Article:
A call came across the scanner — an incident at River Valley Ranch, possible injuries, very little details.
But outside, the scene staged on the property north of Millers, was grim.
Bodies of human participants and mannequins lay splayed in the grass and underneath a set of wooden bleachers, fake blood dripping from them. Some had fake head wounds, others fake blood covered large portions of their bodies.
Those playing victims let out ear-chilling screams and pleas for help.
And while everything on site was just that — fake — the goal of Saturday’s exercise was very real.
Members of fire companies from Carroll and surrounding jurisdictions, spent a few hours Saturday morning practicing their response to a staged bleacher collapse.
“Today we simulated a multiple patient response,” Matt Burgen, the EMS captain at Lineboro volunteer fire company, said. “These have been increasing in numbers throughout the country and we recently just had an incident ... involving a bus, not far from Lineboro, where our crews responded to assist Baltimore County. So it was important to us to practice and train on these kind of events, because they present challenges that we're not used to in our professional response.”
Burgen said Saturday’s mass casualty training was a chance for Lineboro to get together with regional response partners to practice handling a situation that involved a number of patients like this.
The response to a mass casualty incident is different than that of a regular call, Burgen said. During the average call, they focus on treating and transporting a patient in front of them. But in a mass casualty incident, he said, they have to sort out patients by severity.
“I think we all had a great opportunity and we all learned an awful lot,” he said.
As crews came upon the scene at River Valley Ranch, initially small, and then larger as the level of trauma became clear, they worked to identify what type of injuries victims had, and assess the scene. Next, they systematically began tagging patients — red for those with severe injuries, yellow for those injured but not at badly, green for those with minor injuries and black for patients who were dead.
Scott Goldstein, captain of the Pikesville volunteer fire company, was on site Saturday with members of the Chestnut Ridge volunteer fire company. Goldstein said he’s a part of the Chestnut Ridge special operations team, and they put on these types of trainings multiple times each year.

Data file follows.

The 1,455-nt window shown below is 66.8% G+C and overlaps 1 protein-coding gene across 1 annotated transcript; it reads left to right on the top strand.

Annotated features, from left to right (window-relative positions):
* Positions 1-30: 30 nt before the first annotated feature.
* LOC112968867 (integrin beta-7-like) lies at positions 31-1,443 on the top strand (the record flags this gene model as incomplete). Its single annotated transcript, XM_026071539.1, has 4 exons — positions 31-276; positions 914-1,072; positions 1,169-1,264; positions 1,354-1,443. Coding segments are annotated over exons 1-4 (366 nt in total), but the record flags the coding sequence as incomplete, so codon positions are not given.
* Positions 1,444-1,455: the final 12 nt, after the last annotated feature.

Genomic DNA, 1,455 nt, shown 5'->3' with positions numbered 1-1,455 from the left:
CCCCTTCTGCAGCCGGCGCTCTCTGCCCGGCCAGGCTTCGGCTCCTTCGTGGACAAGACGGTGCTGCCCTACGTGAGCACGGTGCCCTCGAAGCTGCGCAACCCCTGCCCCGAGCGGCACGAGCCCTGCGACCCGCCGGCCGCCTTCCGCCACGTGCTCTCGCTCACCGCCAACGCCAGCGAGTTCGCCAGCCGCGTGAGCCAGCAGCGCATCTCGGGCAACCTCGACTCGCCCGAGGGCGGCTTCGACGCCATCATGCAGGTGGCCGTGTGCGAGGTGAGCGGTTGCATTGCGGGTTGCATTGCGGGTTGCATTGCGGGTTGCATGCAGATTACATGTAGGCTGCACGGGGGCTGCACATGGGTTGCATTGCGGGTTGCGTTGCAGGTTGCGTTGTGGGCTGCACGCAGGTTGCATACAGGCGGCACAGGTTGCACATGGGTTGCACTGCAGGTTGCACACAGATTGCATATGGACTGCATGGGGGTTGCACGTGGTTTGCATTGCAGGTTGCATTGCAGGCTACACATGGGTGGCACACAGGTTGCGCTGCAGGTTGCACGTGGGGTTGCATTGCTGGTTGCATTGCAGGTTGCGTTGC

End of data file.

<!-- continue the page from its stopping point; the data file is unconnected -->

The bleacher scenario was a chance for people to practice disaster simulation, he said. In this case, he said, when responders first came on scene, they only thought one or two people were injured. Upon arriving, they learned it was a major incident, and had to work from there.
“The whole purpose of the exercise is for them to practice how to be overwhelmed, how to get here and make some organization out of chaos, how to bring all the resources in that we need, manage those resources, figure out who's truly injured, who's not, separate them and then triage them out to the proper facilities,” Goldstein said.
Jake Evans, a firefighter/EMT with Lineboro, said Saturday’s training was the second of its kind that he’s been to.
Evans said he wasn’t sure how it would go, especially because there were a lot of dummies, and only some real people. But, he said, it went really well.
“Everybody treated it like real world experience. Nobody was just walking around acting like it was just another drill,” Evans said.
With a mass casualty event, anything and everything can go wrong, he said. It’s a different mindset going in, because you may have to step over someone who is dead to help someone who is still alive. It’s not easy, he added.
But it’s necessary.
“You can't have ten people die because you're trying to save one, unfortunately, as bad as that sounds,” he said.
Evans said he’s never had to cover a mass casualty situation like this before, and hopes he never has to. But, he said, it’s training like they did on Saturday that helps them prepare in case something ever happens.
“Once you're in that kind of situation, you almost forget what you're doing and you rely solely on your training and this is just one more thing to add to my training for when, god forbid, that day happens,” Evans said.